The third test was to identify a significant difference between the average FIQ value of ASD and TD individuals. A scatterplot of FIQ values was created, where the independent variable was the group to which the individual belonged (Figure 4c). The average FIQ for each group was also calculated and plotted (ASD average FIQ: 105.9, TD average FIQ: 112.9). An independent two-sample t-test was done on the FIQ data to prove that the difference in the FIQ means was statistically significant (t = 6.622, df = 799.09, p-value = 6.499 * 10-11). One of the characteristics defining intellectual disability is having an FIQ value around 70-7526. Intellectual disability only affects about 1% of the population26, whereas it affects 31% of children with autism27. Thus, the data is consistent with other statistics.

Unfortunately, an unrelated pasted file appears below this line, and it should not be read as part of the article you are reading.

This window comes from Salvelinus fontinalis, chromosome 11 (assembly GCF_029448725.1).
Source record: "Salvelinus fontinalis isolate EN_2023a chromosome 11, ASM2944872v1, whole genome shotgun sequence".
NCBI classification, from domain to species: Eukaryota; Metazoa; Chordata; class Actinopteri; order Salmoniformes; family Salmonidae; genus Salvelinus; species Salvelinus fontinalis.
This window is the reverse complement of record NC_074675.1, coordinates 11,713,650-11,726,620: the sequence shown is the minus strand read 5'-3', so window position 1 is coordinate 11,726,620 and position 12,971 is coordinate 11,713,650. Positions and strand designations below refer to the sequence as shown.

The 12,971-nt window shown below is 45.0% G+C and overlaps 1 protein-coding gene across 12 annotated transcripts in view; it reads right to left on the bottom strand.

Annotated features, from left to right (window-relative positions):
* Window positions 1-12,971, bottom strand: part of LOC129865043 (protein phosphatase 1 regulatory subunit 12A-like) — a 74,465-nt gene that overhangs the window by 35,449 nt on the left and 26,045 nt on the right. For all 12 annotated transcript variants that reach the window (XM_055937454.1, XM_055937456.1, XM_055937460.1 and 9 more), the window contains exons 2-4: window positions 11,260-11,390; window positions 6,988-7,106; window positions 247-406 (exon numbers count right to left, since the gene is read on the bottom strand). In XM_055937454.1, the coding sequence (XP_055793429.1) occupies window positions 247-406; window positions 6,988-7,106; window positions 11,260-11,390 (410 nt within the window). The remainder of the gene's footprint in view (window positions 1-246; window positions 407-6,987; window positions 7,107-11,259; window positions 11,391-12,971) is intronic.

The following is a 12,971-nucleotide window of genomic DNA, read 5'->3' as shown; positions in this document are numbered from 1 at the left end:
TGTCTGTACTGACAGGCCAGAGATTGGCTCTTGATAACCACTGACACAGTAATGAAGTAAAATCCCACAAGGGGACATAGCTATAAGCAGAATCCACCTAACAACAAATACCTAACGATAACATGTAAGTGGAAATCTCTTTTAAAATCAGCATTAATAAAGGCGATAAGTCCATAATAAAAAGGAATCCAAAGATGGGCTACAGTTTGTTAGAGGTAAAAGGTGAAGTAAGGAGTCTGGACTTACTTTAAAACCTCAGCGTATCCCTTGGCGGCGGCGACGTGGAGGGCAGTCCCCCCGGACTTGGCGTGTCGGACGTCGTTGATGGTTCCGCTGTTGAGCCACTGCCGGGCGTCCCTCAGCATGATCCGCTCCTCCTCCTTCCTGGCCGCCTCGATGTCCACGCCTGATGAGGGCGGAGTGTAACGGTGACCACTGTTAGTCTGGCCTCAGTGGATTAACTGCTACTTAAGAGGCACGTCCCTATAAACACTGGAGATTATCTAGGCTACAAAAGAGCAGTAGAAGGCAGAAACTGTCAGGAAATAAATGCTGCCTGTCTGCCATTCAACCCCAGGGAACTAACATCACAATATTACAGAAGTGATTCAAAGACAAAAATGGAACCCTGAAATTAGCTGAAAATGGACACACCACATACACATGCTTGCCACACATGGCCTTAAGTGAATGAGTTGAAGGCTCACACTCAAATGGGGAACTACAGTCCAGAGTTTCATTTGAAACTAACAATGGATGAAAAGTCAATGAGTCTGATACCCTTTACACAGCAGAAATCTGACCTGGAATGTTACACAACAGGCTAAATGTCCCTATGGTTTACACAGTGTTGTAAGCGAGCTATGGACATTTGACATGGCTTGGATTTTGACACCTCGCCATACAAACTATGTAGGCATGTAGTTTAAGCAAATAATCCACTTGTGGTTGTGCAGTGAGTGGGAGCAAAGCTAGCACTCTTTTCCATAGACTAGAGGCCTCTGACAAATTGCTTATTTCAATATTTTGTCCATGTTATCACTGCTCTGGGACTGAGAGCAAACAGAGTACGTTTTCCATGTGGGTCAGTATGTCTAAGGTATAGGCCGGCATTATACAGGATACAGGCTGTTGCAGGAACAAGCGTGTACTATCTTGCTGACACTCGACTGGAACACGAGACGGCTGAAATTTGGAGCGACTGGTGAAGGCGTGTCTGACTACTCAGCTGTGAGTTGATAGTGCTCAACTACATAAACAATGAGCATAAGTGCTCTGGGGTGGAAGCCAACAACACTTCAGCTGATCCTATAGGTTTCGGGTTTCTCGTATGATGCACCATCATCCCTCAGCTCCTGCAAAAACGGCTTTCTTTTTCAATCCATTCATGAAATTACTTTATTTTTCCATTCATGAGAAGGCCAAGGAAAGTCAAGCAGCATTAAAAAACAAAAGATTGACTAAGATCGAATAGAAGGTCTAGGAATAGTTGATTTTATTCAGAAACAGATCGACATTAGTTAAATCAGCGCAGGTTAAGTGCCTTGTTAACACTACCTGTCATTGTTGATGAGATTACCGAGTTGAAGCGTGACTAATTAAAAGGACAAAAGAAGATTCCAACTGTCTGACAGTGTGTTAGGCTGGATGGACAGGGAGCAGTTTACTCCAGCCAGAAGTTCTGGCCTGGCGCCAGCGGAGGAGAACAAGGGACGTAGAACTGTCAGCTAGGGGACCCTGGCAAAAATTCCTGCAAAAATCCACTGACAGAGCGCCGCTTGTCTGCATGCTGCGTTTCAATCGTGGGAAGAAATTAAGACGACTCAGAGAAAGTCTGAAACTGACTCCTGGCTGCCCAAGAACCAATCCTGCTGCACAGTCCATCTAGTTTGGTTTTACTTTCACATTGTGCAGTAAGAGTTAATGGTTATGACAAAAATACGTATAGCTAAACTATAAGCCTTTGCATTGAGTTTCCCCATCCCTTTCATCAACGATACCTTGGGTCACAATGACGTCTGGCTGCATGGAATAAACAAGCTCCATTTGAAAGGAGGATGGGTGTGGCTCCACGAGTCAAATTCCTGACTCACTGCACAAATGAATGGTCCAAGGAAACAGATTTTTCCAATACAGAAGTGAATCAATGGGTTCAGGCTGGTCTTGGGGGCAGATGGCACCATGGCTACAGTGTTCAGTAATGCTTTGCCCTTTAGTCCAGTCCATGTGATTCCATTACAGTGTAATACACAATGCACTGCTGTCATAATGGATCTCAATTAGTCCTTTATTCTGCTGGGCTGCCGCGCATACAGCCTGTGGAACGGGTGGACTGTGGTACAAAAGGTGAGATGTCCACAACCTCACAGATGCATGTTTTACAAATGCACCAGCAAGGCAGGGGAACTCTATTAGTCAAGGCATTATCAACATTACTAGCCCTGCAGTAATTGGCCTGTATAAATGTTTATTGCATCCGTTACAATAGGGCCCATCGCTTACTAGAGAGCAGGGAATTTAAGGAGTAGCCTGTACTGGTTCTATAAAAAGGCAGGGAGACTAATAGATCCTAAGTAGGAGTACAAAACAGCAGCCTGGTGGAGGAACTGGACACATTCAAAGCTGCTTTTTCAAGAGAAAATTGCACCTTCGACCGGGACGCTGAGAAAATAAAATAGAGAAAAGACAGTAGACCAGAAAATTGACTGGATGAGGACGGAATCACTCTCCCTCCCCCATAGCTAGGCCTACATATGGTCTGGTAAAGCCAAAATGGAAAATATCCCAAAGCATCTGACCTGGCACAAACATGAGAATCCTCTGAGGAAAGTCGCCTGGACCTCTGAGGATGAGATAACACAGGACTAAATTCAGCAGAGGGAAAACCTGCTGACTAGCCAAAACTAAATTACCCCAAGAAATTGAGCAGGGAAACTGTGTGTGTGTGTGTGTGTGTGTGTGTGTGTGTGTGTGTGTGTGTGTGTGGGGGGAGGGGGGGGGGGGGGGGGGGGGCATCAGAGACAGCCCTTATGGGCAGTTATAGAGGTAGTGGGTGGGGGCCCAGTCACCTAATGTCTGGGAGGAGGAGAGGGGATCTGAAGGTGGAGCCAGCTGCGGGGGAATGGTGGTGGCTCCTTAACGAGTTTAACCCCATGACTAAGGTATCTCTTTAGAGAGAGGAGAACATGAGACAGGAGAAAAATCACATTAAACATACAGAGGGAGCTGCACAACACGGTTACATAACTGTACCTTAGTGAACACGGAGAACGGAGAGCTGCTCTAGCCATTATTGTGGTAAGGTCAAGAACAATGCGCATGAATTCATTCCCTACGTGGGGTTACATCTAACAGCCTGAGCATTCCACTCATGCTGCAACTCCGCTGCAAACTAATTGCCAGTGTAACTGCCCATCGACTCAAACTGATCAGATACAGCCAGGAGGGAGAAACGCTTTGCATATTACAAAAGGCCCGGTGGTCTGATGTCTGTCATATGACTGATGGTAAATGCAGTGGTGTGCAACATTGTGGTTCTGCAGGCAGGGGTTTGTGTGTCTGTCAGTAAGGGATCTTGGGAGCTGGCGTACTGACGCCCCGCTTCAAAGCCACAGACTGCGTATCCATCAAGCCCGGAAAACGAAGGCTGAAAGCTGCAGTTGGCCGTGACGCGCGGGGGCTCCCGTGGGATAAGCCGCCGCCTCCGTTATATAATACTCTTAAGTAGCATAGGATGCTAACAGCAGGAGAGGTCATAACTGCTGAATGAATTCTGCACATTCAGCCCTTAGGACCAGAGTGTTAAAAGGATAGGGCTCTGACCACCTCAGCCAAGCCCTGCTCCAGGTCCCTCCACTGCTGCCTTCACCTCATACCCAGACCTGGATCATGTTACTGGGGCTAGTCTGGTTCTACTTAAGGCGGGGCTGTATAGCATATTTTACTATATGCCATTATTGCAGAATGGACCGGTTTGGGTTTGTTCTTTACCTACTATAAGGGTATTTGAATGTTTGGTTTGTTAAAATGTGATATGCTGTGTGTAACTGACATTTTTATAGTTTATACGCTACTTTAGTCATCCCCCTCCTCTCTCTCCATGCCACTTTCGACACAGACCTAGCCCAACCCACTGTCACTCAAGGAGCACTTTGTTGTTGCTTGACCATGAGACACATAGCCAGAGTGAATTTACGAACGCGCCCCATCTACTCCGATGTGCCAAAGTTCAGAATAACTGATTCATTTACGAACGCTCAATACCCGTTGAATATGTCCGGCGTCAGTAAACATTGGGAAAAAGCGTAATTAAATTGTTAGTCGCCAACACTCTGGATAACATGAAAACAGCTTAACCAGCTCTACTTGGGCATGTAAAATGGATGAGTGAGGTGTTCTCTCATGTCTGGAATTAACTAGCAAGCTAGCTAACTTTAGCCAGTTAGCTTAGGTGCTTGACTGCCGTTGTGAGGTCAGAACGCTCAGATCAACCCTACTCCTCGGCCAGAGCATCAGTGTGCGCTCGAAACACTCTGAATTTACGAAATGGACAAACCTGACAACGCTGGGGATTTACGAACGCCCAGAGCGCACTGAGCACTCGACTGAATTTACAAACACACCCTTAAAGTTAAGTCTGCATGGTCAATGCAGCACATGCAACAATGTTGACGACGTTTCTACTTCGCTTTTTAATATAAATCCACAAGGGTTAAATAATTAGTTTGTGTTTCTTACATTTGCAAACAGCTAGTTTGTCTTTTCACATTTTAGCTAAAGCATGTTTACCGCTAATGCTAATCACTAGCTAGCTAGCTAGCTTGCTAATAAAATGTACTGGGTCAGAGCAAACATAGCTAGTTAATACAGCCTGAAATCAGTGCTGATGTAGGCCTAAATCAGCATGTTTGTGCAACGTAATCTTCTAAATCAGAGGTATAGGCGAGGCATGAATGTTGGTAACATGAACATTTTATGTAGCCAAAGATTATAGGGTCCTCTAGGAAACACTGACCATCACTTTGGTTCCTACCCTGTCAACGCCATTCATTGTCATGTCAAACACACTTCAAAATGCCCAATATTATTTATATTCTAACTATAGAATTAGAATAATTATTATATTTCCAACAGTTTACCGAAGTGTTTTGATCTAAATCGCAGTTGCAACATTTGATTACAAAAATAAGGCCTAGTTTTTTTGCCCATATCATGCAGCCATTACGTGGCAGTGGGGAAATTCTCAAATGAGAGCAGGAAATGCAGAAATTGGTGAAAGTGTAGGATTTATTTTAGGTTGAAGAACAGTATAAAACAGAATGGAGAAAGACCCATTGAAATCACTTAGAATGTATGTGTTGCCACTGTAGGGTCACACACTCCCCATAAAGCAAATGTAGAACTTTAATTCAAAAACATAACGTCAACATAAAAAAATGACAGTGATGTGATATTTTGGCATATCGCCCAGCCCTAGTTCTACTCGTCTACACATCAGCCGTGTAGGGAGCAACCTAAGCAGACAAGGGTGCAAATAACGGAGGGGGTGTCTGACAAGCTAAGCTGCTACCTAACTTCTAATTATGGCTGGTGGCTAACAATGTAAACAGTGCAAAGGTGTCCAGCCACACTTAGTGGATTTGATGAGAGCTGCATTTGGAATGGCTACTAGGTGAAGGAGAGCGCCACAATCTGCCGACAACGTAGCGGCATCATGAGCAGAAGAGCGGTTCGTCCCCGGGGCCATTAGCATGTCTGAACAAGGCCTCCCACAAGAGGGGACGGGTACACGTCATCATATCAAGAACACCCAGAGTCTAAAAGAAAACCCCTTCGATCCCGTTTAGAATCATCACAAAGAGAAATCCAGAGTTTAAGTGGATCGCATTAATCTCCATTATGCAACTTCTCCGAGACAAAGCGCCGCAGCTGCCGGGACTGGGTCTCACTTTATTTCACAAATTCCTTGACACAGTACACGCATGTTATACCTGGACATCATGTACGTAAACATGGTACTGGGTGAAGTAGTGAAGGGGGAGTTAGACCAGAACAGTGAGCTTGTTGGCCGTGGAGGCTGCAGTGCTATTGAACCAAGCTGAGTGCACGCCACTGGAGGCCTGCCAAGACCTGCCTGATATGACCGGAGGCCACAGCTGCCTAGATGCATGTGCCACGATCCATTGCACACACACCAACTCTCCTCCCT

The accuracy of the data was verified by the three tests and was thus used for the analysis of the study.

Figure 4 | Figure 4a (top) shows the relationship between brain volume and FIQ. Figure 4b (middle) shows the relationship between age and brain volume. Figure 4c (bottom) shows the spread of FIQ values, as well as the mean FIQ value, for both the TD and ASD groups.

Statistical Analysis

All brain regions of the number processing network were entered into a LASSO regression model predicting FIQ in typically developing individuals. This was done to assess which regions within the number processing network relate most to FIQ, which was our indicator of mathematical ability. FIQ has been proven to be a positive predictor of mathematical ability28. Thus, a higher FIQ score indicates a better chance of high mathematical ability, and a lower FIQ score indicates a lesser chance of high mathematical ability.